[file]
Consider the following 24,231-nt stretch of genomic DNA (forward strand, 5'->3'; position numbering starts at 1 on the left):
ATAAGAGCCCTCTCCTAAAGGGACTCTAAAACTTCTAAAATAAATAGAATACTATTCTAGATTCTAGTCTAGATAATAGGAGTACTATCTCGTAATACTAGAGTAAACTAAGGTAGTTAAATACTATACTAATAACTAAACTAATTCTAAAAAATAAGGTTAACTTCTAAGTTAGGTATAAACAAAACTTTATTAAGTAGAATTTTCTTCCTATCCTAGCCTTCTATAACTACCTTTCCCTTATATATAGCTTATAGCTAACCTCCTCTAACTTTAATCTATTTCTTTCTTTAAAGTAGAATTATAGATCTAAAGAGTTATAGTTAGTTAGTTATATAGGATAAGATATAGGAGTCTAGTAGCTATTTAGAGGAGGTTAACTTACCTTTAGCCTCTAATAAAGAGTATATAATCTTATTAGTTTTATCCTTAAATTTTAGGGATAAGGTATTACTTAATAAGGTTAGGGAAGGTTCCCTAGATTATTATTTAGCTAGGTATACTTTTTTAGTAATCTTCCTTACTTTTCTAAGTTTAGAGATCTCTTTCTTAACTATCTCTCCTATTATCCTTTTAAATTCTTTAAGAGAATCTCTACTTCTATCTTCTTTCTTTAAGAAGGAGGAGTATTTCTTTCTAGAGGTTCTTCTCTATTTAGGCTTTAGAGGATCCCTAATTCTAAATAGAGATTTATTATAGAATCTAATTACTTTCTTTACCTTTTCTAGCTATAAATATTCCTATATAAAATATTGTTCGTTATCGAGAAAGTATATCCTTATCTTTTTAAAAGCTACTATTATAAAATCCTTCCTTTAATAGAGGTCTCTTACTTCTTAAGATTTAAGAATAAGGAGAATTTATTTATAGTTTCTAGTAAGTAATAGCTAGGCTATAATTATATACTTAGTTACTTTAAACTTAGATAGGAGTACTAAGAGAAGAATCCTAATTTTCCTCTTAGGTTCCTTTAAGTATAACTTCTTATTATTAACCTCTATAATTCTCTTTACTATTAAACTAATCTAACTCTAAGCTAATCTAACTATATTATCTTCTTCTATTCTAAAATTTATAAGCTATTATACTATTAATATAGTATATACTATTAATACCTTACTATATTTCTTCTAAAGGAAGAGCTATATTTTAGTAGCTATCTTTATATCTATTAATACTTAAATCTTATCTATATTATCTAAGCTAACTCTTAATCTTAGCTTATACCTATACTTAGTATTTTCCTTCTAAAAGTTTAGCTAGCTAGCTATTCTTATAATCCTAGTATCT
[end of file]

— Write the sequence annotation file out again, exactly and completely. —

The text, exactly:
Consider the following 24,231-nt stretch of genomic DNA (forward strand, 5'->3'; position numbering starts at 1 on the left):
ATAAGAGCCCTCTCCTAAAGGGACTCTAAAACTTCTAAAATAAATAGAATACTATTCTAGATTCTAGTCTAGATAATAGGAGTACTATCTCGTAATACTAGAGTAAACTAAGGTAGTTAAATACTATACTAATAACTAAACTAATTCTAAAAAATAAGGTTAACTTCTAAGTTAGGTATAAACAAAACTTTATTAAGTAGAATTTTCTTCCTATCCTAGCCTTCTATAACTACCTTTCCCTTATATATAGCTTATAGCTAACCTCCTCTAACTTTAATCTATTTCTTTCTTTAAAGTAGAATTATAGATCTAAAGAGTTATAGTTAGTTAGTTATATAGGATAAGATATAGGAGTCTAGTAGCTATTTAGAGGAGGTTAACTTACCTTTAGCCTCTAATAAAGAGTATATAATCTTATTAGTTTTATCCTTAAATTTTAGGGATAAGGTATTACTTAATAAGGTTAGGGAAGGTTCCCTAGATTATTATTTAGCTAGGTATACTTTTTTAGTAATCTTCCTTACTTTTCTAAGTTTAGAGATCTCTTTCTTAACTATCTCTCCTATTATCCTTTTAAATTCTTTAAGAGAATCTCTACTTCTATCTTCTTTCTTTAAGAAGGAGGAGTATTTCTTTCTAGAGGTTCTTCTCTATTTAGGCTTTAGAGGATCCCTAATTCTAAATAGAGATTTATTATAGAATCTAATTACTTTCTTTACCTTTTCTAGCTATAAATATTCCTATATAAAATATTGTTCGTTATCGAGAAAGTATATCCTTATCTTTTTAAAAGCTACTATTATAAAATCCTTCCTTTAATAGAGGTCTCTTACTTCTTAAGATTTAAGAATAAGGAGAATTTATTTATAGTTTCTAGTAAGTAATAGCTAGGCTATAATTATATACTTAGTTACTTTAAACTTAGATAGGAGTACTAAGAGAAGAATCCTAATTTTCCTCTTAGGTTCCTTTAAGTATAACTTCTTATTATTAACCTCTATAATTCTCTTTACTATTAAACTAATCTAACTCTAAGCTAATCTAACTATATTATCTTCTTCTATTCTAAAATTTATAAGCTATTATACTATTAATATAGTATATACTATTAATACCTTACTATATTTCTTCTAAAGGAAGAGCTATATTTTAGTAGCTATCTTTATATCTATTAATACTTAAATCTTATCTATATTATCTAAGCTAACTCTTAATCTTAGCTTATACCTATACTTAGTATTTTCCTTCTAAAAGTTTAGCTAGCTAGCTATTCTTATAATCCTAGTATCT